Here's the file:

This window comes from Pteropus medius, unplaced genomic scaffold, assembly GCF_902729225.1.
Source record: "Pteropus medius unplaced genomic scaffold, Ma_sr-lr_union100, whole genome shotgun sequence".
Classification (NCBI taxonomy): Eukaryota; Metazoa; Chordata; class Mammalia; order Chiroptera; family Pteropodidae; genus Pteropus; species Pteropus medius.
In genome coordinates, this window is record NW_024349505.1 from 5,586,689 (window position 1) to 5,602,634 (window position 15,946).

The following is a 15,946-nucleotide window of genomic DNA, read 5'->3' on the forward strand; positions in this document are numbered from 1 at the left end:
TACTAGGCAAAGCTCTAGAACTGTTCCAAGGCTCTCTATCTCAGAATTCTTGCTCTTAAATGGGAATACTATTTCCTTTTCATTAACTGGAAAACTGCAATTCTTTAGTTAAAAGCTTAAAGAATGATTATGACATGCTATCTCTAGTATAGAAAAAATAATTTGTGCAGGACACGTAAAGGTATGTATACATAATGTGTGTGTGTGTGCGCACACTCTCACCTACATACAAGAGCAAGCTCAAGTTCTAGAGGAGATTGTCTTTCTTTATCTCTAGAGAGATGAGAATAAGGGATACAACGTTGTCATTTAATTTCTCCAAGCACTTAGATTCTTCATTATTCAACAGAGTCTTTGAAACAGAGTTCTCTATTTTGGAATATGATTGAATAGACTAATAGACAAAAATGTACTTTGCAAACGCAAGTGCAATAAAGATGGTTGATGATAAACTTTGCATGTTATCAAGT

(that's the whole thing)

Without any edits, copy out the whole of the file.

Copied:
This window comes from Pteropus medius, unplaced genomic scaffold, assembly GCF_902729225.1.
Source record: "Pteropus medius unplaced genomic scaffold, Ma_sr-lr_union100, whole genome shotgun sequence".
Classification (NCBI taxonomy): Eukaryota; Metazoa; Chordata; class Mammalia; order Chiroptera; family Pteropodidae; genus Pteropus; species Pteropus medius.
In genome coordinates, this window is record NW_024349505.1 from 5,586,689 (window position 1) to 5,602,634 (window position 15,946).

The following is a 15,946-nucleotide window of genomic DNA, read 5'->3' on the forward strand; positions in this document are numbered from 1 at the left end:
TACTAGGCAAAGCTCTAGAACTGTTCCAAGGCTCTCTATCTCAGAATTCTTGCTCTTAAATGGGAATACTATTTCCTTTTCATTAACTGGAAAACTGCAATTCTTTAGTTAAAAGCTTAAAGAATGATTATGACATGCTATCTCTAGTATAGAAAAAATAATTTGTGCAGGACACGTAAAGGTATGTATACATAATGTGTGTGTGTGTGCGCACACTCTCACCTACATACAAGAGCAAGCTCAAGTTCTAGAGGAGATTGTCTTTCTTTATCTCTAGAGAGATGAGAATAAGGGATACAACGTTGTCATTTAATTTCTCCAAGCACTTAGATTCTTCATTATTCAACAGAGTCTTTGAAACAGAGTTCTCTATTTTGGAATATGATTGAATAGACTAATAGACAAAAATGTACTTTGCAAACGCAAGTGCAATAAAGATGGTTGATGATAAACTTTGCATGTTATCAAGT